My buddy and former college roommate operated a fleet of F150 trucks and they got 250k out of them but with a powertrain rebuild in the middle of that cycle.

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  • zman3zman3 Posts: 857
    We've all been spoilt by our Subes.....not really. Basically, I learnt the hard way (after spending real money) that Detroit junk will remain Detroit junk.

    I will continue to be the dissenting voice in this area. I had far more problems with my 98 OB than I have either of the Ford SUV's I've owned.

    My 98 OB had wheel bearing issues, blown head gasket, piston slap, plus other minor issues.

    I had a 95 Explorer that had a few minor issues in the first year such as blown relay, etc. We drove it to 90K without spending a penny on anything other than wear and tear items. Our 03 Expedition was not as good as the Explorer and had a few minor visits to the repair shop the first year, but nothing major mechanically. It now has 55K on it with no out of pocket repair expenses.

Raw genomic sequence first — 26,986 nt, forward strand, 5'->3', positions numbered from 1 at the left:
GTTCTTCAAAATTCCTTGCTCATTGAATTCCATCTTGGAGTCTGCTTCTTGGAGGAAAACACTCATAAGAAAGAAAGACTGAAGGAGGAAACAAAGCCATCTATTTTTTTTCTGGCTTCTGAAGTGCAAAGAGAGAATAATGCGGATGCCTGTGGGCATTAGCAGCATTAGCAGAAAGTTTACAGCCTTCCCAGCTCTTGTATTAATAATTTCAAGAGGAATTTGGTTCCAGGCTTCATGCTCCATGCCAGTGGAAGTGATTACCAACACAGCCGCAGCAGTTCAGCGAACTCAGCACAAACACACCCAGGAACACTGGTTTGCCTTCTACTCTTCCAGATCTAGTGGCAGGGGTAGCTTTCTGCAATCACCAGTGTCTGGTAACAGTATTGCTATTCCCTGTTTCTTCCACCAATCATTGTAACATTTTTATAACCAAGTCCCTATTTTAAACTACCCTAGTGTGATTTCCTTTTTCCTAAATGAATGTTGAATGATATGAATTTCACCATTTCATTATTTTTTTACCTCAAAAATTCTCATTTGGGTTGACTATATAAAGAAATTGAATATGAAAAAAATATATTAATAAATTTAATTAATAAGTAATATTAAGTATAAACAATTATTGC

I know I am only one data point, but I think people that still think American cars are junk have not owned on recently. My opinion of Subaru may change with my 06 3.0, which seems to be a solid powertrain so far, but I will reserve judgement for a few more years.

  • aaykayaaykay Posts: 539
    On the Odyssey, for instance, I'd be willing to bet anything that the transmission will *not* make it to 250k without a rebuild (or two).

    Honda is still making revisions to the transmission, as evidence that they still think it needs work to meet their usual durability standards.